We know the importance to our health of building our muscles and working on them every day. Well, building our listening muscle is equally important to our business. Yet this is a muscle that often goes untended.
We are often so focused on the next step, the next sentence, the next opportunity that we forget to be present and pay attention. In addition, there are so many more influences and stimuli these days that we can feel like we have adult A.D.D. Between our electronic devices, social media, email, and texting, we are bombarded with information and activity. It can be very hard to focus in this environment.
There are a couple of problems with an inability to listen effectively. The first is that we don’t discover the information we need to make relevant decisions or present accurate proposals. This is a huge issue in sales. The sales person is so focused on sharing information about their product or service that they don’t take the time to ask questions and listen to the answers. Because of this, they don’t build a rapport with the prospect or help the prospect feel valued.
People buy from people they like and trust. If they don’t trust you, they won’t buy from you – no matter how fabulous your product or service is.
In addition, they don’t find out enough about the prospect to determine if it’s a good fit for them. Not all prospects are qualified. The only way to find out if the one you’re talking to is a good fit for you and your company is to ask questions and listen to the answers.
This can also be a problem when vetting vendors or referral partners. If you don’t take the time and attention to really get to know them, you could enter into a relationship that is not the best for your company. Bad business relationships can destroy a company. You end up spending money, time and energy unnecessarily – all things that should be spent on good relationships.
John Jantsch talks about different types of listening, the best being “active” and “perceptive.” According to John:
“Perceptive listening is by far the most complex because it requires you to be totally focused, completely mindful and, well, perceptive of what’s really going on.”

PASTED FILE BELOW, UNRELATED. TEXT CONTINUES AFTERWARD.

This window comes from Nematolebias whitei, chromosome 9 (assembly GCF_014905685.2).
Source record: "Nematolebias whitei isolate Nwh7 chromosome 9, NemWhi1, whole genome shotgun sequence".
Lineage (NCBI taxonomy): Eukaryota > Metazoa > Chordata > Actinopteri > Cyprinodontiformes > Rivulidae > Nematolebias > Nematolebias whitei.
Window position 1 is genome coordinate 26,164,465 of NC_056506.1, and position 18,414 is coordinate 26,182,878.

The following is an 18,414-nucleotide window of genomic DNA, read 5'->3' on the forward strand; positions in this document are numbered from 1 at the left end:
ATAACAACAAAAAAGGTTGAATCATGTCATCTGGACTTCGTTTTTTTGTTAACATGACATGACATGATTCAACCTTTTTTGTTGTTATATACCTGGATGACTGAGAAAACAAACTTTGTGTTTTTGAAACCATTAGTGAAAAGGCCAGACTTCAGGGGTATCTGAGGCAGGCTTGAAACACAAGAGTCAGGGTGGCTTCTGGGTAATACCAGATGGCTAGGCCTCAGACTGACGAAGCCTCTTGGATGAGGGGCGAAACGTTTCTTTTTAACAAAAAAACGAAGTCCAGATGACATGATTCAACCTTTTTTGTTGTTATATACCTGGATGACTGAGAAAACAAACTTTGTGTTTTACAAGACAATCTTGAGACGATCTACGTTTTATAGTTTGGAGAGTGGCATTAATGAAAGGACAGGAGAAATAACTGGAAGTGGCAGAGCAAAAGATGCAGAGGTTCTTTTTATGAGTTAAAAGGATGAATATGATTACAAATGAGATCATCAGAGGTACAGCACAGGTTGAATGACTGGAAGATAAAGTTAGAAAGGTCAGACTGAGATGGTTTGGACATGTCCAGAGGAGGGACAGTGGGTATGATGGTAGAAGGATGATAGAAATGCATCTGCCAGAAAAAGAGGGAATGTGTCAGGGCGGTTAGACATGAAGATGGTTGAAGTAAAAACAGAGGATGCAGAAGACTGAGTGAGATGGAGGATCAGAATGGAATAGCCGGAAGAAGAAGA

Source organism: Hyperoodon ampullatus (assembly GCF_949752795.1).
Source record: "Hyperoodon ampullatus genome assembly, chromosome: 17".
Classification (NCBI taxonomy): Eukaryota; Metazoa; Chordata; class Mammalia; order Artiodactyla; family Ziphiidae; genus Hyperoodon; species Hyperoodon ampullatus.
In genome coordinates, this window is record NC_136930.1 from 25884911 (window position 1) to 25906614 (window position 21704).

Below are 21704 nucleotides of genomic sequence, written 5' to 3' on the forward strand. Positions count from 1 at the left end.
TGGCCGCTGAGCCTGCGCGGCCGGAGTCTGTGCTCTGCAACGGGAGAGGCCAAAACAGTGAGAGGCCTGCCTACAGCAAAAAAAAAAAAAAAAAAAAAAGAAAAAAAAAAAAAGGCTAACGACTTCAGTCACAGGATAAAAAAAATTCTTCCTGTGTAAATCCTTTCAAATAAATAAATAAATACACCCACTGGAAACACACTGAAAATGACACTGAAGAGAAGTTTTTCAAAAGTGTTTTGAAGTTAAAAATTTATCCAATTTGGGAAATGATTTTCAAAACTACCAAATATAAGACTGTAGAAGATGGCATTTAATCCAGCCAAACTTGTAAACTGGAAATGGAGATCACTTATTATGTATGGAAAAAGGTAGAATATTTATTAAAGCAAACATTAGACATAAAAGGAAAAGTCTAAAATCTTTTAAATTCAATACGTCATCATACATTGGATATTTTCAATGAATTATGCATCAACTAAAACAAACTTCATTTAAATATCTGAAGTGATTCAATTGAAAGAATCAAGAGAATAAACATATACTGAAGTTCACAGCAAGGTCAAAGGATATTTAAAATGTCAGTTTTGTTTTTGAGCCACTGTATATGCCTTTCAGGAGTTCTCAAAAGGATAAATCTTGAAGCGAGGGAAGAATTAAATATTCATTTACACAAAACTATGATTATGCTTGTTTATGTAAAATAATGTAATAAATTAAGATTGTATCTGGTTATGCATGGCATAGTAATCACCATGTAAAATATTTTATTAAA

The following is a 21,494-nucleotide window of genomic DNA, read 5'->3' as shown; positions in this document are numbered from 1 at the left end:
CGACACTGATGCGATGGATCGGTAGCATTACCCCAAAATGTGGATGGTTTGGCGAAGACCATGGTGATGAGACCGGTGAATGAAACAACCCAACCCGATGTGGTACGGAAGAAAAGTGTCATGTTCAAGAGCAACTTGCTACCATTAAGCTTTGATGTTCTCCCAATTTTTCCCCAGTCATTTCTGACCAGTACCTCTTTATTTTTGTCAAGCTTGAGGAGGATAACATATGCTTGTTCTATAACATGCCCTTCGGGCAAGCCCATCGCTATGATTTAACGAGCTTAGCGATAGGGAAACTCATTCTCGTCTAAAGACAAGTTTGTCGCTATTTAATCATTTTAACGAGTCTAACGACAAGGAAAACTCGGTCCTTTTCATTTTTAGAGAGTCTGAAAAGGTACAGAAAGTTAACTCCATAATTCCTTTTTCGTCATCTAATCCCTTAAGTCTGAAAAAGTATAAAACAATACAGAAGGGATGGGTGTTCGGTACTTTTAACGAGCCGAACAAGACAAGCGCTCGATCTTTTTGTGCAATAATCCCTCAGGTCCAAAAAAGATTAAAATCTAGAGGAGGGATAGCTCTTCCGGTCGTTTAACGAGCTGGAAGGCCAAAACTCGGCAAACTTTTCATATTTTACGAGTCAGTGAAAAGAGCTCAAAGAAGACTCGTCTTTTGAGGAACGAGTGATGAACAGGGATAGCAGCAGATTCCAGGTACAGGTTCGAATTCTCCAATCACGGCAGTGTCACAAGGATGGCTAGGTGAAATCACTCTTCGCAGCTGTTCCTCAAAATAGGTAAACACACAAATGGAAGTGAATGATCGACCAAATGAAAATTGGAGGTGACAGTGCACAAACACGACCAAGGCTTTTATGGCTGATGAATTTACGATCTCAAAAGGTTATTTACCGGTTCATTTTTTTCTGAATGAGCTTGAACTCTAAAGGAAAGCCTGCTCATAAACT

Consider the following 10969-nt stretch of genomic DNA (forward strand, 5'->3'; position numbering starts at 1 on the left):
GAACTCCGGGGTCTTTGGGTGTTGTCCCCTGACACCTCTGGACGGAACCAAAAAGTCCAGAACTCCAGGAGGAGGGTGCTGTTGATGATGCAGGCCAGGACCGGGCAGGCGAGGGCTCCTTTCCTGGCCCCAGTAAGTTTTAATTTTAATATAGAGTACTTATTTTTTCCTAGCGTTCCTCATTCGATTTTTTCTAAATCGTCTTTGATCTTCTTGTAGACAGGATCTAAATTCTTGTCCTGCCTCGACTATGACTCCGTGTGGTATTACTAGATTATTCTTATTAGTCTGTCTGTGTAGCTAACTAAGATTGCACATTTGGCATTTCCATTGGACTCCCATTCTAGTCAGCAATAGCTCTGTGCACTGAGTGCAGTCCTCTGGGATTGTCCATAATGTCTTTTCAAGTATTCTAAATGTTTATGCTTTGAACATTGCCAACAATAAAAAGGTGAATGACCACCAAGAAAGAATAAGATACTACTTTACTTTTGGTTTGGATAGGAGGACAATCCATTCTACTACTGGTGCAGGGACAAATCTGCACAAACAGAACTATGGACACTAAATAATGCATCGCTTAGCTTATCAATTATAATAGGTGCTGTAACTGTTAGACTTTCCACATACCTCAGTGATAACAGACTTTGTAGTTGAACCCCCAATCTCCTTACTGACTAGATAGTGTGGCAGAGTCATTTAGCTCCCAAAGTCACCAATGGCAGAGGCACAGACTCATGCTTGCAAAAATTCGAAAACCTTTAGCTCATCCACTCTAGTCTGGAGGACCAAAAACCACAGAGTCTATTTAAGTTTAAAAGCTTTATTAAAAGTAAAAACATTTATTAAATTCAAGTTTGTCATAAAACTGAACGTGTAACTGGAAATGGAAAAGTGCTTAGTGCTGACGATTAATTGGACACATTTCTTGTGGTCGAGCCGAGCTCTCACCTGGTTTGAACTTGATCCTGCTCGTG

I have to say that I think this is probably the hardest kind of listening to learn. It really takes complete attention and tuning out of everything else. Because of that, it is the most effective kind of listening. The other party can feel this kind of listening. When someone feels this kind of listening they also feel valued. They believe the other person is genuinely interested in learning about them and their needs.
They believe you really want to help them solve a problem; they start to trust you.
That genuine interest is the key to a successful business in my opinion. It not only works with prospects, but clients and vendors. Anyone you have a relationship with will notice this level of commitment and attention. They will be more inclined to participate in the relationship and you will come to better decisions and solutions when you are listening closely.
You’ll truly hear what someone is saying and will be able to absorb it. Now you are open to ideas and collaboration. Perfect!
Because ‘perceptive’ listening is more complex, you most likely won’t master it on your first attempt. This is why active listening is so important. Active listening is simply listening to what is being said. When you are actively listening you aren’t thinking about what you are going to say next. You aren’t reading your email on your smartphone while the other person is talking. You are present, attentive, and engaged. You may not be thinking about what the other person’s motivation is. You may not be paying close attention to their body language, but you are paying attention to their words. You are taking notes and responding to what they are saying.
This behavior is a great first step. Active listening can build trust and value with your prospect or employee.
There are so few people actively listening (unfortunately) that this behavior stands out. You can learn a lot at this point. You can respond to their answers and provide them with a solution to their issues. You can empower an employee; you can come to a compromise with a vendor. You can be tremendously effective.
So, how well developed is your listening muscle? Are you actively listening? Have you mastered perceptive listening? If not, start working on exercising that muscle today. Practice tuning out other influences. Engage someone in a conversation and monitor your listening ability. Create a system to help yourself focus during conversations with prospects, clients, employees, and vendors. Your business will be healthier when your listening muscle is strong.
Listen Photo via Shutterstock